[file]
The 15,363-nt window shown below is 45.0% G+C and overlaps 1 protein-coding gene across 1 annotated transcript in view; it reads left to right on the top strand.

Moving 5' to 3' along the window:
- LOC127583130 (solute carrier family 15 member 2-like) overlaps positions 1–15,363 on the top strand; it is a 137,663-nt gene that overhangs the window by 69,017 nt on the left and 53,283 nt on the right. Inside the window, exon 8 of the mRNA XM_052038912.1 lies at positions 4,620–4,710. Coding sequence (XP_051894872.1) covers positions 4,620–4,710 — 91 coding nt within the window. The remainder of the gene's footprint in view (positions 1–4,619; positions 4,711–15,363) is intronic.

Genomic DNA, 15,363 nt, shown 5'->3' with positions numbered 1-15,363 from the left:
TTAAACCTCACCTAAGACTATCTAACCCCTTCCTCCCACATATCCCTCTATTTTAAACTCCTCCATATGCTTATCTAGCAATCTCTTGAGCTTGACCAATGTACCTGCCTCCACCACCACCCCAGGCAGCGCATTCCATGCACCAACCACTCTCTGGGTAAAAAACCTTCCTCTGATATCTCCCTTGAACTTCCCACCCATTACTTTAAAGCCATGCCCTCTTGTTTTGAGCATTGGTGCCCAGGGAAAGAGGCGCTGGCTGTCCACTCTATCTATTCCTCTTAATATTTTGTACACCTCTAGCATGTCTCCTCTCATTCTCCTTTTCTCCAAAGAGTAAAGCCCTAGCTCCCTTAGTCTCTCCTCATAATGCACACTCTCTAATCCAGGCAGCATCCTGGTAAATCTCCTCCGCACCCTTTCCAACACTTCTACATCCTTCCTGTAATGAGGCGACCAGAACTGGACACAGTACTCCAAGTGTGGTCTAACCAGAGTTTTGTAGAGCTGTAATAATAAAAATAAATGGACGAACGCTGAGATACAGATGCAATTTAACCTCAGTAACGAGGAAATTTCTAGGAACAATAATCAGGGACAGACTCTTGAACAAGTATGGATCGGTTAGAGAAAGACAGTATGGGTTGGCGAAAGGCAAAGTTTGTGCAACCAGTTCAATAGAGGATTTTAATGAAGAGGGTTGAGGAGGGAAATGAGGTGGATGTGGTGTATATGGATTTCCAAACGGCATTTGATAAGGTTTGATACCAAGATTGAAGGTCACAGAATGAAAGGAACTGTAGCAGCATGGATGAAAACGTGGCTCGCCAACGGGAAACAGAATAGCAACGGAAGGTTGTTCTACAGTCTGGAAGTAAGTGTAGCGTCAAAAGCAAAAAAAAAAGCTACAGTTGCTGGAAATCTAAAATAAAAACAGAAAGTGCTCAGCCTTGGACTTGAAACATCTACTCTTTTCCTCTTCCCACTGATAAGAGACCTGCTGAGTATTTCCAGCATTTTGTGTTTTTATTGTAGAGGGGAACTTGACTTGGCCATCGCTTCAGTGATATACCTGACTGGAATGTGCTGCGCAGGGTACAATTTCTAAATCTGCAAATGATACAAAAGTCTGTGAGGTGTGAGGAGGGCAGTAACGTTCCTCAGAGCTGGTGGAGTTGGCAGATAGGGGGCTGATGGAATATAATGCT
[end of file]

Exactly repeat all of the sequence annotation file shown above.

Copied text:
The 15,363-nt window shown below is 45.0% G+C and overlaps 1 protein-coding gene across 1 annotated transcript in view; it reads left to right on the top strand.

Moving 5' to 3' along the window:
- LOC127583130 (solute carrier family 15 member 2-like) overlaps positions 1–15,363 on the top strand; it is a 137,663-nt gene that overhangs the window by 69,017 nt on the left and 53,283 nt on the right. Inside the window, exon 8 of the mRNA XM_052038912.1 lies at positions 4,620–4,710. Coding sequence (XP_051894872.1) covers positions 4,620–4,710 — 91 coding nt within the window. The remainder of the gene's footprint in view (positions 1–4,619; positions 4,711–15,363) is intronic.

Genomic DNA, 15,363 nt, shown 5'->3' with positions numbered 1-15,363 from the left:
TTAAACCTCACCTAAGACTATCTAACCCCTTCCTCCCACATATCCCTCTATTTTAAACTCCTCCATATGCTTATCTAGCAATCTCTTGAGCTTGACCAATGTACCTGCCTCCACCACCACCCCAGGCAGCGCATTCCATGCACCAACCACTCTCTGGGTAAAAAACCTTCCTCTGATATCTCCCTTGAACTTCCCACCCATTACTTTAAAGCCATGCCCTCTTGTTTTGAGCATTGGTGCCCAGGGAAAGAGGCGCTGGCTGTCCACTCTATCTATTCCTCTTAATATTTTGTACACCTCTAGCATGTCTCCTCTCATTCTCCTTTTCTCCAAAGAGTAAAGCCCTAGCTCCCTTAGTCTCTCCTCATAATGCACACTCTCTAATCCAGGCAGCATCCTGGTAAATCTCCTCCGCACCCTTTCCAACACTTCTACATCCTTCCTGTAATGAGGCGACCAGAACTGGACACAGTACTCCAAGTGTGGTCTAACCAGAGTTTTGTAGAGCTGTAATAATAAAAATAAATGGACGAACGCTGAGATACAGATGCAATTTAACCTCAGTAACGAGGAAATTTCTAGGAACAATAATCAGGGACAGACTCTTGAACAAGTATGGATCGGTTAGAGAAAGACAGTATGGGTTGGCGAAAGGCAAAGTTTGTGCAACCAGTTCAATAGAGGATTTTAATGAAGAGGGTTGAGGAGGGAAATGAGGTGGATGTGGTGTATATGGATTTCCAAACGGCATTTGATAAGGTTTGATACCAAGATTGAAGGTCACAGAATGAAAGGAACTGTAGCAGCATGGATGAAAACGTGGCTCGCCAACGGGAAACAGAATAGCAACGGAAGGTTGTTCTACAGTCTGGAAGTAAGTGTAGCGTCAAAAGCAAAAAAAAAAGCTACAGTTGCTGGAAATCTAAAATAAAAACAGAAAGTGCTCAGCCTTGGACTTGAAACATCTACTCTTTTCCTCTTCCCACTGATAAGAGACCTGCTGAGTATTTCCAGCATTTTGTGTTTTTATTGTAGAGGGGAACTTGACTTGGCCATCGCTTCAGTGATATACCTGACTGGAATGTGCTGCGCAGGGTACAATTTCTAAATCTGCAAATGATACAAAAGTCTGTGAGGTGTGAGGAGGGCAGTAACGTTCCTCAGAGCTGGTGGAGTTGGCAGATAGGGGGCTGATGGAATATAATGCT